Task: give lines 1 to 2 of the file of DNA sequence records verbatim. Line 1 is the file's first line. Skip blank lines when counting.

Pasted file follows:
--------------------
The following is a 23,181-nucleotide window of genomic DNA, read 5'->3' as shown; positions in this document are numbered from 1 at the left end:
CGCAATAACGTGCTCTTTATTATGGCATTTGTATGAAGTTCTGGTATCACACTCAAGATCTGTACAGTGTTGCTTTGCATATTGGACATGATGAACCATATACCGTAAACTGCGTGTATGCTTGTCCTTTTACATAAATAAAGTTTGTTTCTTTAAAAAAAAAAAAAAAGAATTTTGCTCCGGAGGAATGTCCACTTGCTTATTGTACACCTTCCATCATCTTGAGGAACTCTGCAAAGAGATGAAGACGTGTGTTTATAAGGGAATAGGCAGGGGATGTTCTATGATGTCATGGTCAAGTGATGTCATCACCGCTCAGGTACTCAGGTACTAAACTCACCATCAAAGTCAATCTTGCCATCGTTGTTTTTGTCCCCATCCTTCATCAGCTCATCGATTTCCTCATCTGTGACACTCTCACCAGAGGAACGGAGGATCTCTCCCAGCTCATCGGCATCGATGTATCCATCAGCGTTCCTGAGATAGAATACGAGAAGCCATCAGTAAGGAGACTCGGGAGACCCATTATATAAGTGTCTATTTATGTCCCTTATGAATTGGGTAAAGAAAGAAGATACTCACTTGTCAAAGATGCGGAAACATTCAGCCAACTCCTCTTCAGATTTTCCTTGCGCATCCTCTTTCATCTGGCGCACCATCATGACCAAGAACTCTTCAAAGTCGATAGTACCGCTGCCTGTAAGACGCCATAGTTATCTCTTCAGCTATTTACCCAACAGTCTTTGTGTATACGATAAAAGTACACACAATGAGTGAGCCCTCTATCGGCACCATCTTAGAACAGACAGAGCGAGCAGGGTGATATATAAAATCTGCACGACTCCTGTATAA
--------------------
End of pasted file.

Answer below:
The following is a 23,181-nucleotide window of genomic DNA, read 5'->3' as shown; positions in this document are numbered from 1 at the left end:
CGCAATAACGTGCTCTTTATTATGGCATTTGTATGAAGTTCTGGTATCACACTCAAGATCTGTACAGTGTTGCTTTGCATATTGGACATGATGAACCATATACCGTAAACTGCGTGTATGCTTGTCCTTTTACATAAATAAAGTTTGTTTCTTTAAAAAAAAAAAAAAAGAATTTTGCTCCGGAGGAATGTCCACTTGCTTATTGTACACCTTCCATCATCTTGAGGAACTCTGCAAAGAGATGAAGACGTGTGTTTATAAGGGAATAGGCAGGGGATGTTCTATGATGTCATGGTCAAGTGATGTCATCACCGCTCAGGTACTCAGGTACTAAACTCACCATCAAAGTCAATCTTGCCATCGTTGTTTTTGTCCCCATCCTTCATCAGCTCATCGATTTCCTCATCTGTGACACTCTCACCAGAGGAACGGAGGATCTCTCCCAGCTCATCGGCATCGATGTATCCATCAGCGTTCCTGAGATAGAATACGAGAAGCCATCAGTAAGGAGACTCGGGAGACCCATTATATAAGTGTCTATTTATGTCCCTTATGAATTGGGTAAAGAAAGAAGATACTCACTTGTCAAAGATGCGGAAACATTCAGCCAACTCCTCTTCAGATTTTCCTTGCGCATCCTCTTTCATCTGGCGCACCATCATGACCAAGAACTCTTCAAAGTCGATAGTACCGCTGCCTGTAAGACGCCATAGTTATCTCTTCAGCTATTTACCCAACAGTCTTTGTGTATACGATAAAAGTACACACAATGAGTGAGCCCTCTATCGGCACCATCTTAGAACAGACAGAGCGAGCAGGGTGATATATAAAATCTGCACGACTCCTGTATAA